IT is increasingly apparent that the recent razor-thin victory
of federalists in the Quebec independence referendum has done
little to settle the question of Canada's future.
The challenge for Canada is whether it can overcome the
contradiction built into the confederation from the beginning.
The United States began with a similar contradiction: slavery in
the Southern states. From the time of the constitutional convention
in 1787 until the Civil War broke out in 1860, Americans tried
everything under the sun to balance the interests of the "slave"
states and the "free" states. Finally the South decided the only
way to survive was to separate. Abraham Lincoln, to whom the Union
was everything, met force with force.
The Canadian contradiction is cultural and linguistic. It, too,
dates back to the beginning of European settlement in North
America. Although Britain and France have been staunch allies
during this century, it is easy to forget that for the previous 900
years they were bitter rivals. Even today there are aftertastes of
that rivalry between the English-speaking countries (the US
included) and France. Or, sadly, between many English- and
When the British and American colonists drove France from its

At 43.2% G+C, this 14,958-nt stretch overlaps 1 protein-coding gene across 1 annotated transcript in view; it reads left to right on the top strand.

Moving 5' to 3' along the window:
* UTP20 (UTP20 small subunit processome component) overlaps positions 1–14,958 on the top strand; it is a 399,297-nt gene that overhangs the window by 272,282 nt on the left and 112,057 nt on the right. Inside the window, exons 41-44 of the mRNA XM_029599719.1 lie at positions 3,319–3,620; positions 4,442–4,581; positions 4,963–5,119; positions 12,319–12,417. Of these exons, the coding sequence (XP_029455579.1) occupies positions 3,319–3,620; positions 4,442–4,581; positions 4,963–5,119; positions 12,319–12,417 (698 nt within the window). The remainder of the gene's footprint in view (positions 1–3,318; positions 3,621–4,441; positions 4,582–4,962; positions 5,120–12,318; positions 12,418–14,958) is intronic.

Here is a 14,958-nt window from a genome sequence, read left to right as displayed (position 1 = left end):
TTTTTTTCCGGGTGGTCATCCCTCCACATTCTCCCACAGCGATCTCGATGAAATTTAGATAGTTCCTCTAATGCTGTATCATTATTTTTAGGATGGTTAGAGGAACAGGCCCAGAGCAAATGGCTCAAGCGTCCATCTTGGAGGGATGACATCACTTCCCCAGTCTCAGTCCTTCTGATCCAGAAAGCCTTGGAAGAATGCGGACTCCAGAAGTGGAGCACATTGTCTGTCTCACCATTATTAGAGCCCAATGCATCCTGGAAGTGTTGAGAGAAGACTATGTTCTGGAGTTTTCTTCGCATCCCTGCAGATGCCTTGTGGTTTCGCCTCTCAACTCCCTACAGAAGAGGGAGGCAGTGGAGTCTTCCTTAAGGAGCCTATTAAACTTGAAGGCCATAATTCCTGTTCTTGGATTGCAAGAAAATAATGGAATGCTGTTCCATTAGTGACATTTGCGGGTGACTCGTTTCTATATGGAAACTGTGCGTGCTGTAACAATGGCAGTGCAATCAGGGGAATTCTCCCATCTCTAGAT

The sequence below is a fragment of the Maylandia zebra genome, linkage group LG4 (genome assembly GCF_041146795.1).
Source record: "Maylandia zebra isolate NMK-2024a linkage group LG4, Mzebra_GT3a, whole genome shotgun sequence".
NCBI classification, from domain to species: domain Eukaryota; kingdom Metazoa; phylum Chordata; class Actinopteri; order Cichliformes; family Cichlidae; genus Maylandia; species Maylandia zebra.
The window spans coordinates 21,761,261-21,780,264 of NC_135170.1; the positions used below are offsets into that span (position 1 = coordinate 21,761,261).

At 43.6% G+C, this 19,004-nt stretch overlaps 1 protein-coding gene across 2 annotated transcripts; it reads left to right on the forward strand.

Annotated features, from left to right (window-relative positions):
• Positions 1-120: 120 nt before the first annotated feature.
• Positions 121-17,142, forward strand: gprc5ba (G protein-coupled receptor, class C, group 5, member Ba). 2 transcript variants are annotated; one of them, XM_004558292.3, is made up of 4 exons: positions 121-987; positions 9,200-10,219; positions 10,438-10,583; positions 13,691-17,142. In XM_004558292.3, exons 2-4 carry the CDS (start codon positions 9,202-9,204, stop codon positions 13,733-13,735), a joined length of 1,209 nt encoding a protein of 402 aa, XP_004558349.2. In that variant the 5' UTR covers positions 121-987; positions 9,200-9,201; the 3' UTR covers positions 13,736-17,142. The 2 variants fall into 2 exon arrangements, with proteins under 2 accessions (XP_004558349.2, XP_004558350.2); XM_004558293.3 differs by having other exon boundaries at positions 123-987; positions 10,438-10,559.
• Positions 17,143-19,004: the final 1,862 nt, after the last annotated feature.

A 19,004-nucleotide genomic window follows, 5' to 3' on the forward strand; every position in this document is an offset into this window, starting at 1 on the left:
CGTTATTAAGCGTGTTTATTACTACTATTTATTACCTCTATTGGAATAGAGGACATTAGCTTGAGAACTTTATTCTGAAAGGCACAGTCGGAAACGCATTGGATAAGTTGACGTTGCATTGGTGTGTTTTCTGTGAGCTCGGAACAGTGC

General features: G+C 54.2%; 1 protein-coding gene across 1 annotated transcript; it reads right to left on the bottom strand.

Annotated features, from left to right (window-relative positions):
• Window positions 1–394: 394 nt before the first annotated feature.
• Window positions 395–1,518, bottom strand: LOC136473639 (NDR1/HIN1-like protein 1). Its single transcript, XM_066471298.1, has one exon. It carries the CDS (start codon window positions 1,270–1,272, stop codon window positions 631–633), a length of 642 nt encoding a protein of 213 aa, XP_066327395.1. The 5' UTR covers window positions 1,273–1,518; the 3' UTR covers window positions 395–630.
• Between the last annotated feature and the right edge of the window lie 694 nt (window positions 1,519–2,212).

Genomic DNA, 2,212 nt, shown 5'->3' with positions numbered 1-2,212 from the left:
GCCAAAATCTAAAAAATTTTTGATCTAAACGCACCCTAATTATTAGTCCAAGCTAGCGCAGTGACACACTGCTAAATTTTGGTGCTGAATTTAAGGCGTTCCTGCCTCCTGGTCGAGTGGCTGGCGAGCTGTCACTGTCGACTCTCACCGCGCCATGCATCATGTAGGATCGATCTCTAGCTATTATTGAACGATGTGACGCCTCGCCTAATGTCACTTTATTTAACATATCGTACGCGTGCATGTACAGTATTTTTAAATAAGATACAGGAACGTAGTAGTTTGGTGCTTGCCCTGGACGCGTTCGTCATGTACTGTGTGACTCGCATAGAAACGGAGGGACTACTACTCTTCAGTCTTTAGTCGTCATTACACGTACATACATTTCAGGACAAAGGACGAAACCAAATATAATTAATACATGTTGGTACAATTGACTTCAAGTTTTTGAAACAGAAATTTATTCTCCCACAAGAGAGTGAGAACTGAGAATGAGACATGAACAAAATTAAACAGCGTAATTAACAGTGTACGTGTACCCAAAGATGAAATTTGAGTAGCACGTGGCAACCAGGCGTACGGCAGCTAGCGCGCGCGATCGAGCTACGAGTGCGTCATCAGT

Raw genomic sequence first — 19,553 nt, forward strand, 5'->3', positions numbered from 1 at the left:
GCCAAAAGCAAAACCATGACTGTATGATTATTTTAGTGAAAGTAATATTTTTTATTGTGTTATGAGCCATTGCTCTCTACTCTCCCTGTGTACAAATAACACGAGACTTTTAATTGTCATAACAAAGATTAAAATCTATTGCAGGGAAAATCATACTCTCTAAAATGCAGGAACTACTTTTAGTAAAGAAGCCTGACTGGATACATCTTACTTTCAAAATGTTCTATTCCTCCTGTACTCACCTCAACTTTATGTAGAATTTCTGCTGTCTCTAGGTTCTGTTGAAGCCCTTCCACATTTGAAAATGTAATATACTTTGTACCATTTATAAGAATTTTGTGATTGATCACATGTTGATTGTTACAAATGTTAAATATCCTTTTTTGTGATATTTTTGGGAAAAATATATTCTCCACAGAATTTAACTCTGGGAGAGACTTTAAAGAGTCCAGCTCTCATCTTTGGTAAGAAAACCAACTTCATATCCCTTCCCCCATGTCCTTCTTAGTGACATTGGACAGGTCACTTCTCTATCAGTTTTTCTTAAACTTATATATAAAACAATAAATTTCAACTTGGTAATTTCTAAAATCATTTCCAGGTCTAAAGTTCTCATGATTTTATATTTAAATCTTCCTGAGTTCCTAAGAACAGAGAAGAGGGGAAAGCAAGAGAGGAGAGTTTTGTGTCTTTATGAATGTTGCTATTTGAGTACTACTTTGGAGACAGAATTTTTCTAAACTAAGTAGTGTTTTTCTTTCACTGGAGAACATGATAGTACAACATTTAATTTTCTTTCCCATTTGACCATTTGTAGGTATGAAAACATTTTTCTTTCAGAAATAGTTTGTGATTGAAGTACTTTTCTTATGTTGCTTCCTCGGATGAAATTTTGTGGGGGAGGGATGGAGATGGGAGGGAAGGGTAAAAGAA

North American empire in 1763, the French language and culture,
including the Roman Catholic Church, remained firmly in place. In
1774, the British Parliament guaranteed Quebec that its language,
culture, and religion would be recognized and respected.
This special recognition was preserved in the British North
America Act of 1867, organizing the current Canadian confederation.
But from Quebec's point of view, it was abrogated by the
"repatriation" of Canada's constitution in 1982, when Quebec became
simply a province like all the others. Thus in Quebeckers' view,
their status was unilaterally changed from that of a "founding
people," to one French province versus nine mostly English ones.
Every attempt to reinsert a constitutional guarantee for
Quebec's efforts to protect its language and culture has failed,
usually because of opposition from Western provinces such as
Alberta and British Columbia, which complained it gave Quebec too
many special privileges. To Quebeckers, of course, that was the
Last week Canadian Prime Minister Jean Chretien unveiled new
proposals meant to mollify Quebec and keep it in the confederation. …